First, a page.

“The school is a disgrace, how can the Senate call for a meeting discussing a minor thing like that one? The college is exposing it’s weaknesses!”
Others who came to her defence argued that Exploits University seems to be denying facts on the ground because Soko did not mention that her unemployment is due to the institution she attended — “it’s like a general reaction to high levels of unemployment in Malawi at large”.
As she burnt her degree, Soko sang alone saying: “manyazi agwire inu osandilemba ntchito (shame to those that are failing to employ me”) and not those who taught her.
Chris Chawawa said it is not only her but many other graduates from this institution that are failing to get jobs because most companies still don’t recognize it and that this was time the university’s marketing team to engage more companies so that it should be well known and be recognized.
University of Malawi (UNIMA) senior lecturer Henry Chingaipe joined the debate indicating that academic management “can only revoke in this way an Honorary degree — not an earned degree. An earned degree can only be revoked if evidence comes up much later that the bearer did not satisfy the requirements for the award.
“This is the case because a university degree only certifies that the candidate completed a study program at the university and met competence requirements for the award of the degree. It ends there.
For the young degree holders, Chingaipe advised them that “a degree is not a promissory note to anyone to give the bearer a job on demand — self application and initiative are key.
“Times are hard but the future belongs to the organized, the determined and those with a disciplined work ethic and approach. Take charge and responsibility for your lives.
Your education is important for many things. Using it to get a regular job  is only one of them, albeit the most important one for a majority. But we live in a sluggish economy where even episodes of economic growth do not translate to jobs and the Government has a nondescript strategy for job creation.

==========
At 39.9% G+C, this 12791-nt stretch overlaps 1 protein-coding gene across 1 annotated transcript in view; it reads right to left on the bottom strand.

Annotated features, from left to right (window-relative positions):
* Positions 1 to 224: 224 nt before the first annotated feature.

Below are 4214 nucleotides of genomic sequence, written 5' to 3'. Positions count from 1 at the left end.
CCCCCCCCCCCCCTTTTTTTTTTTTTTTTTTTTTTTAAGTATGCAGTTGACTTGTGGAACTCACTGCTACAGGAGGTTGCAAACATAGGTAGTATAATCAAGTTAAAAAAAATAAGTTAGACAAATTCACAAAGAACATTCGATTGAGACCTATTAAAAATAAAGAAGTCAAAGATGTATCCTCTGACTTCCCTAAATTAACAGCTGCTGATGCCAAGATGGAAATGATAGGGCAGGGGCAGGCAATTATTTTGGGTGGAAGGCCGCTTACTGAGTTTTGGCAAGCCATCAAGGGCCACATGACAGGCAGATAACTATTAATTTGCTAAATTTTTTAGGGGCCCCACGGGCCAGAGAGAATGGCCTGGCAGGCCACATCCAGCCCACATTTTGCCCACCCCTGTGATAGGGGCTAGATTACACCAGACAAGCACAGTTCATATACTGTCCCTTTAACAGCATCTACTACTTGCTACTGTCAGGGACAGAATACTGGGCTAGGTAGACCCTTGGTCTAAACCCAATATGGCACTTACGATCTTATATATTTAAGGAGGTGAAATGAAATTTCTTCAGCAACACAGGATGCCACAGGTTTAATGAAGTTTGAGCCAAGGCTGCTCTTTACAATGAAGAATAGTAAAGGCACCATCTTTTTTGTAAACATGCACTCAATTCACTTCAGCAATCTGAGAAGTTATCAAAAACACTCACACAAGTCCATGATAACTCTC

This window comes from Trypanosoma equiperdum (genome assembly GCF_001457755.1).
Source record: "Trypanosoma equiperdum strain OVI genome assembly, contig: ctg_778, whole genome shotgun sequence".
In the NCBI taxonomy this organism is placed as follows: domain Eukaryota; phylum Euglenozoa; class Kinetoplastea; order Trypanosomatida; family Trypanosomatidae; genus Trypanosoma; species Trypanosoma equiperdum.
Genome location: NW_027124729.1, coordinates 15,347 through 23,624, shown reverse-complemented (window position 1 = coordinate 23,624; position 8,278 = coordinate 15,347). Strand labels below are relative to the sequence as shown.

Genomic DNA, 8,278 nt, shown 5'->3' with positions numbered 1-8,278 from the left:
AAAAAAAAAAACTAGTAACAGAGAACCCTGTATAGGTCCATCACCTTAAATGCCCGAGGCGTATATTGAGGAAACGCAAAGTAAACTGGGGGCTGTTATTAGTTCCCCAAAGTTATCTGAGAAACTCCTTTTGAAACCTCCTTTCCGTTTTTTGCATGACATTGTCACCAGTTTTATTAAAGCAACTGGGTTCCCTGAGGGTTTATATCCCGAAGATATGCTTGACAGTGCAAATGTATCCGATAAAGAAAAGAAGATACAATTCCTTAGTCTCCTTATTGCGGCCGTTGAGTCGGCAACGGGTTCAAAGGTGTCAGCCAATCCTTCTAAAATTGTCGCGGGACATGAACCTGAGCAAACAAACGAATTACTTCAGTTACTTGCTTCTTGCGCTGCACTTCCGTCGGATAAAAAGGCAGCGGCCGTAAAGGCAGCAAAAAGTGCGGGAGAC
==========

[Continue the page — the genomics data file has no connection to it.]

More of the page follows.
“The few jobs available are allocated or accessed on the basis of things other than educational coalitions. In fair process, it is skills and education counts only to the extent that it has developed your specific skills.
“In most cases, it is social capital and networking where education may count for nothing. Mmm the political economy of employment in Malawi has it’s own strange logic.”
Chingaipe further urged policy makers to “get back to using direct state intervention and other policy instruments to get a functioning economy that creates decent jobs; reclaim the macroeconomic policy space from international capture and its destructive elements of the gospel of neoliberalism; and to discover education, merit and hard work as social mobility pathways rather than partisan politics, nepotism and all those other vices create dangerous divides among us”.
“So can the revocation be revoked? Universities should know better about degrees, shouldn’t they?” signed of Chingaipe.
King Njeru said: “Whether she did it out of jokes or it was real, it was wrong. It may not be an academic crime but surely she disrespected the school. Her video might be viewed by other people outside Malawi and many will also disrespect — not only her school — but schools in Malawi. I totally agree with her former school to revoke her academic paper.